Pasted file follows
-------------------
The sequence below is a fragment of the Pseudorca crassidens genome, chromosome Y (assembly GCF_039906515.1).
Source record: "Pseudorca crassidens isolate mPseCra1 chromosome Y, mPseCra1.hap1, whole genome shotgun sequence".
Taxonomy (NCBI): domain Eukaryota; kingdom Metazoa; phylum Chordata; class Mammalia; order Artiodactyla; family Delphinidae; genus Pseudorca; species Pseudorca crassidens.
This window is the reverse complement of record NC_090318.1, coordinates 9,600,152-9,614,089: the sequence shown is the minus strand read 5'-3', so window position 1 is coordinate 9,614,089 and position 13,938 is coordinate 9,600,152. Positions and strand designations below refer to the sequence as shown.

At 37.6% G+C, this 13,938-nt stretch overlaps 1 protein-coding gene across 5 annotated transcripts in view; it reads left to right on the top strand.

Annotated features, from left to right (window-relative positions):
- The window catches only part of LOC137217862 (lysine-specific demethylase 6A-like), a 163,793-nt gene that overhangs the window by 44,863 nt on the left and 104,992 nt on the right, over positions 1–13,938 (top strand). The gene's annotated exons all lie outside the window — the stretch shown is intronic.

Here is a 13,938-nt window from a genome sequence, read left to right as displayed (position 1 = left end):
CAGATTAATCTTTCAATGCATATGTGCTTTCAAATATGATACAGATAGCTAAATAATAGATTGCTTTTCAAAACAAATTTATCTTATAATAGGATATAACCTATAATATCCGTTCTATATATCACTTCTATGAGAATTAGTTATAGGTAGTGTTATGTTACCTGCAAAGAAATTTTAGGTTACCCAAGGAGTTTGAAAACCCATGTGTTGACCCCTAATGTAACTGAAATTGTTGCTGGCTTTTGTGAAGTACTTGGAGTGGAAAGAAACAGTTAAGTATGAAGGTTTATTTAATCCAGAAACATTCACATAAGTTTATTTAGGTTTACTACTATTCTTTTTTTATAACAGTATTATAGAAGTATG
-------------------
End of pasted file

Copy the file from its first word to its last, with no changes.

The sequence below is a fragment of the Pseudorca crassidens genome, chromosome Y (assembly GCF_039906515.1).
Source record: "Pseudorca crassidens isolate mPseCra1 chromosome Y, mPseCra1.hap1, whole genome shotgun sequence".
Taxonomy (NCBI): domain Eukaryota; kingdom Metazoa; phylum Chordata; class Mammalia; order Artiodactyla; family Delphinidae; genus Pseudorca; species Pseudorca crassidens.
This window is the reverse complement of record NC_090318.1, coordinates 9,600,152-9,614,089: the sequence shown is the minus strand read 5'-3', so window position 1 is coordinate 9,614,089 and position 13,938 is coordinate 9,600,152. Positions and strand designations below refer to the sequence as shown.

At 37.6% G+C, this 13,938-nt stretch overlaps 1 protein-coding gene across 5 annotated transcripts in view; it reads left to right on the top strand.

Annotated features, from left to right (window-relative positions):
- The window catches only part of LOC137217862 (lysine-specific demethylase 6A-like), a 163,793-nt gene that overhangs the window by 44,863 nt on the left and 104,992 nt on the right, over positions 1–13,938 (top strand). The gene's annotated exons all lie outside the window — the stretch shown is intronic.

Here is a 13,938-nt window from a genome sequence, read left to right as displayed (position 1 = left end):
CAGATTAATCTTTCAATGCATATGTGCTTTCAAATATGATACAGATAGCTAAATAATAGATTGCTTTTCAAAACAAATTTATCTTATAATAGGATATAACCTATAATATCCGTTCTATATATCACTTCTATGAGAATTAGTTATAGGTAGTGTTATGTTACCTGCAAAGAAATTTTAGGTTACCCAAGGAGTTTGAAAACCCATGTGTTGACCCCTAATGTAACTGAAATTGTTGCTGGCTTTTGTGAAGTACTTGGAGTGGAAAGAAACAGTTAAGTATGAAGGTTTATTTAATCCAGAAACATTCACATAAGTTTATTTAGGTTTACTACTATTCTTTTTTTATAACAGTATTATAGAAGTATG